[ RadSafe ] House funds Idaho nuclear lab

ROY HERREN royherren2005 at yahoo.com
Tue Nov 15 21:58:54 CST 2005


House funds Idaho nuclear lab
Associated Press writer 
BOISE, Idaho -- The U.S. House has passed a $30.5 billion energy and water appropriations bill for the next fiscal year that includes $40 million to begin development of a new experimental nuclear reactor to produce electricity and hydrogen at the Idaho National Laboratory.

The U.S. Senate was expected to clear the measure Thursday and when it is signed by President Bush, it will direct at least $80 million in "earmarked" federal money specifically requested by members of Congress to projects at the eastern Idaho nuclear research compound northwest of Idaho Falls.

Spending on U.S. Department of Energy nuclear programs at the 890-square-mile site is $50 million more than what the White House sought in its DOE budget request to Congress earlier this year. It underscores the Idaho facility's role in creating the next generation of nuclear power reactors, said Rep. Mike Simpson, R-Idaho.

"Most of the Department of Energy labs either received fairly level funding or a decrease, but the INL budget went up substantially," said Simpson, who with Sen. Larry Craig, R-Idaho, was part of the House and Senate conference committee that wrote the final bill that the House approved 399-17 Wednesday afternoon. Rep. C.L. "Butch" Otter, R-Idaho, joined Simpson in voting for the spending package.

By a 397-19 vote Wednesday, the House also approved a $61.8 billion 2006 spending bill for U.S. Department of Justice and other agencies.

Language sought by Craig and Sen. Mike Crapo, R-Idaho, was inserted into that spending bill requiring Justice to report to Congress on potential eligibility changes in the Radiation Exposure Compensation Act to include Idaho residents who suffer from certain forms of cancer that may have been caused by nuclear bomb fallout during Cold War-era tests in southern Nevada.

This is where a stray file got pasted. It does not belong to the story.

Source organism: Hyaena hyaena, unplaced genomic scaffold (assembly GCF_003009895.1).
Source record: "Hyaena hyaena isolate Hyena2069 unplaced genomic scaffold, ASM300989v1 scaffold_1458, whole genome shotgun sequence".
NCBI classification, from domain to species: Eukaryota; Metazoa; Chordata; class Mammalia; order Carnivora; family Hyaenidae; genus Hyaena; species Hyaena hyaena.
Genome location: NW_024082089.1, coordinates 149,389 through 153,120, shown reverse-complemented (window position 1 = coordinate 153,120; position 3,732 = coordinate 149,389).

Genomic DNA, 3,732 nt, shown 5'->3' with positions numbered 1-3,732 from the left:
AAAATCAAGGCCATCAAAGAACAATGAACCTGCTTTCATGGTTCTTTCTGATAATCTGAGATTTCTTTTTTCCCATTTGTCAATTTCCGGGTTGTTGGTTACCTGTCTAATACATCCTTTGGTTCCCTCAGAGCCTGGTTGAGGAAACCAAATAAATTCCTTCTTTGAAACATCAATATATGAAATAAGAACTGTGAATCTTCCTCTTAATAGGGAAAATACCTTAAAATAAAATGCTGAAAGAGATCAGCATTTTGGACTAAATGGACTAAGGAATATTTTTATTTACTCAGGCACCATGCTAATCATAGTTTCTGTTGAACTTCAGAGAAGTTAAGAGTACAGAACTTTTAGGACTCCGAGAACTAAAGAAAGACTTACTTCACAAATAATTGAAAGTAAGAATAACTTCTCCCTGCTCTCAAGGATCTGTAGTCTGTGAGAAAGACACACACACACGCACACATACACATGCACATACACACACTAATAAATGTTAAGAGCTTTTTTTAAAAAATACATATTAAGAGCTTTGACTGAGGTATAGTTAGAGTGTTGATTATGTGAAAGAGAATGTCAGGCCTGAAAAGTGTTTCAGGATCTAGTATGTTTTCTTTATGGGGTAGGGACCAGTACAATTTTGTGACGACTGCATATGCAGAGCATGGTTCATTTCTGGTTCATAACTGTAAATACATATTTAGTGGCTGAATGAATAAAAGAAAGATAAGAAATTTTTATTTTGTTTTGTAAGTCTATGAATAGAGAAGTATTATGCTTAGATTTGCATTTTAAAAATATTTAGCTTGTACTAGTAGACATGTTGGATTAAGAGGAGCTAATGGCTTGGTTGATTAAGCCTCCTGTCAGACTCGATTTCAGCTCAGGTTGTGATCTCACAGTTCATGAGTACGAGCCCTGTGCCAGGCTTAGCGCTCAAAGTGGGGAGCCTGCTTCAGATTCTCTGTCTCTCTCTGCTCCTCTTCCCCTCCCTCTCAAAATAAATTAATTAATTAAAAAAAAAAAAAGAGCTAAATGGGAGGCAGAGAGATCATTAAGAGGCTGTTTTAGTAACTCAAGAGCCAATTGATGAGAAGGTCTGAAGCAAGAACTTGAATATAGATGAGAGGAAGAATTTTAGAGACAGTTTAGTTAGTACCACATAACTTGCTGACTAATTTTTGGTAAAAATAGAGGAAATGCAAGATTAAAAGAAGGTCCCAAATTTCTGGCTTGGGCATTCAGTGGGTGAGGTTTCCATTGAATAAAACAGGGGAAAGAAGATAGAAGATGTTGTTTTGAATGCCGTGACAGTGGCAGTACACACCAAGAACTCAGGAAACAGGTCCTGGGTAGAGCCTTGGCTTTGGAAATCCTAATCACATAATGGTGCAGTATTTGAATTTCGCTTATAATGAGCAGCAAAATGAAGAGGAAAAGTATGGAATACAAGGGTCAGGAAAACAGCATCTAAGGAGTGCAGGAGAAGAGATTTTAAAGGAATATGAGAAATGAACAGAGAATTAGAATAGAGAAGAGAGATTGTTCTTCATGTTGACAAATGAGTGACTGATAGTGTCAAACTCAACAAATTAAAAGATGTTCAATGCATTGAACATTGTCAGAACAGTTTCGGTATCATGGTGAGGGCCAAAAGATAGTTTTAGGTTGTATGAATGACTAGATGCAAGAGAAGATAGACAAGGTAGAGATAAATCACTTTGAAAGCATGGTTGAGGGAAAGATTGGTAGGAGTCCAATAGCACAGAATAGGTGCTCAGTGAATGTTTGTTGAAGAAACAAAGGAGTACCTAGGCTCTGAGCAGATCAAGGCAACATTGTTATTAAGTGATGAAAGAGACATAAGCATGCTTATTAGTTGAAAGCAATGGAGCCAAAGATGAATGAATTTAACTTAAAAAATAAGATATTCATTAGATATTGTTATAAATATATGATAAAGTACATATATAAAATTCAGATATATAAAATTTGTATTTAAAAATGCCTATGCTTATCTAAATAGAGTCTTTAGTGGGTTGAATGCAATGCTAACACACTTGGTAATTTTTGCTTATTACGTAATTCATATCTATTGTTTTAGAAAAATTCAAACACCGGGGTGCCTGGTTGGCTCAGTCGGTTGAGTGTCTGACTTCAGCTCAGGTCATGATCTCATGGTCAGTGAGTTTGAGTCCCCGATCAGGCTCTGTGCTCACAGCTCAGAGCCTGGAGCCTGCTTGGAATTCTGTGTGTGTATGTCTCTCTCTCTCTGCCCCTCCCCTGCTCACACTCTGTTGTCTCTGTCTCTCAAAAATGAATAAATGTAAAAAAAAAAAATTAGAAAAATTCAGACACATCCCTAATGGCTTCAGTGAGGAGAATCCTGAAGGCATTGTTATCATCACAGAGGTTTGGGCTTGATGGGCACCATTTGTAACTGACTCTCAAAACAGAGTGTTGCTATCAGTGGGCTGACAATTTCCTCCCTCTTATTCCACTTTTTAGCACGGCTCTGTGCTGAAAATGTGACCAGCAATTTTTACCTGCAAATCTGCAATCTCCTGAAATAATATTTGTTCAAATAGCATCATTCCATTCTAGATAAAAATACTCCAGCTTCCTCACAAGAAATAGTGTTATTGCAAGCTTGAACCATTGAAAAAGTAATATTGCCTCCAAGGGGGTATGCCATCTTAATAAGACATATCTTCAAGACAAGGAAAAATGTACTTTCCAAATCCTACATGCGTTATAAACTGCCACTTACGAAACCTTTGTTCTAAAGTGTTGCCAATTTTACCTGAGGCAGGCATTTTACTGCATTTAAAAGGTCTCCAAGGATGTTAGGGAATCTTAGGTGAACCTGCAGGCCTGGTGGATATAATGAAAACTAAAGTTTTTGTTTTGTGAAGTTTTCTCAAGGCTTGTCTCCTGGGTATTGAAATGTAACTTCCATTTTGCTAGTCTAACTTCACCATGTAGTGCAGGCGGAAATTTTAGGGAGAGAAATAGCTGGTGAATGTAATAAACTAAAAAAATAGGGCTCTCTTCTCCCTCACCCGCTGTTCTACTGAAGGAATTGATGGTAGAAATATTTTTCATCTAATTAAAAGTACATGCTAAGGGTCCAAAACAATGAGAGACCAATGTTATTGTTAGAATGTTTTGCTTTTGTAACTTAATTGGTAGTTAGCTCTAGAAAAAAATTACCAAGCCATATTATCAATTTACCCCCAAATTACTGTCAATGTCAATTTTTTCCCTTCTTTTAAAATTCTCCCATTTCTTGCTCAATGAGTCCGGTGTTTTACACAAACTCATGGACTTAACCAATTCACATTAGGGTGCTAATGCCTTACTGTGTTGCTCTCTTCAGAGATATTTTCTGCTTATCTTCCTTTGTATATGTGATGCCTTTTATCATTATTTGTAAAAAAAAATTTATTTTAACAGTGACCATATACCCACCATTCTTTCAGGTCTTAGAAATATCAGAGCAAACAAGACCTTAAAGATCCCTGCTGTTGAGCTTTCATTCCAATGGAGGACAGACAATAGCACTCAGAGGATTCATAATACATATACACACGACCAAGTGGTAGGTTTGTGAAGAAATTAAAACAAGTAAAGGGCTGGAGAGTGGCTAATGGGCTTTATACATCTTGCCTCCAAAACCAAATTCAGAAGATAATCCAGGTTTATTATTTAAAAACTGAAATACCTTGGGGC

That bill, which will be voted on in the Senate in the next few days, also includes $2 million for NASA research at INL as part of the space agency's budget.

"Overall this budget, in terms of INL, is the best since I have been in Congress," said Simpson, who was first elected in 1998. "It's a recognition of what INL is doing and the importance that the president and Congress is placing in that."

The highest-profile part of the INL funding package is the $40 million for the Next Generation Nuclear Plant Initiative to begin selecting a preferred design for a new nuclear reactor that scientists say would be safer and produce less radioactive waste than current reactors, plus yield commercial quantities of hydrogen along with electricity.

The Next Generation Reactor has been one of the key prongs of the Bush administration's energy policy to prepare for a future 20 years away when most vehicles will run on hydrogen-powered fuel cells.

But after successfully requesting nearly $40 million the past two fiscal years, the Bush administration dropped the project from the fiscal 2006 budget after voicing concerns over the estimated $2 billion construction cost by the time the reactor is scheduled to be up and running in 2017.

Any reluctance by the administration faded after Craig hosted Energy Secretary Samuel Bodman for a tour of the Idaho site in June.

"We have clearly established a forward mission," Craig said in a statement. "This bill strengthens our national nuclear portfolio and ensures the stability of the lab long-term."

But leaders of an Idaho nuclear watchdog group saw less cause to celebrate the hefty appropriation for the desert complex, arguing that many of the INL research programs are aimed at aiding nuclear weapons production rather than nuclear energy.

The bill appropriates $8.5 million to prepare INL as the Energy Department's site for consolidating production of plutonium-238 batteries for national security applications and space missions rather than the current system of producing the long-lasting fuel cells at various federal nuclear labs. The report accompanying the bill says that moving all plutonium-238 production to INL will free up space at Los Alamos National Laboratory in New Mexico to build new nuclear bomb triggers.

"The next worse thing to actually producing a nuclear weapon is enabling the production of nuclear weapons, and this is one more reason the people of Idaho should reject this project," said Jeremy Maxand of the Boise-based Snake River Alliance.


 Yahoo! FareChase - Search multiple travel sites in one click.  

More information about the RadSafe mailing list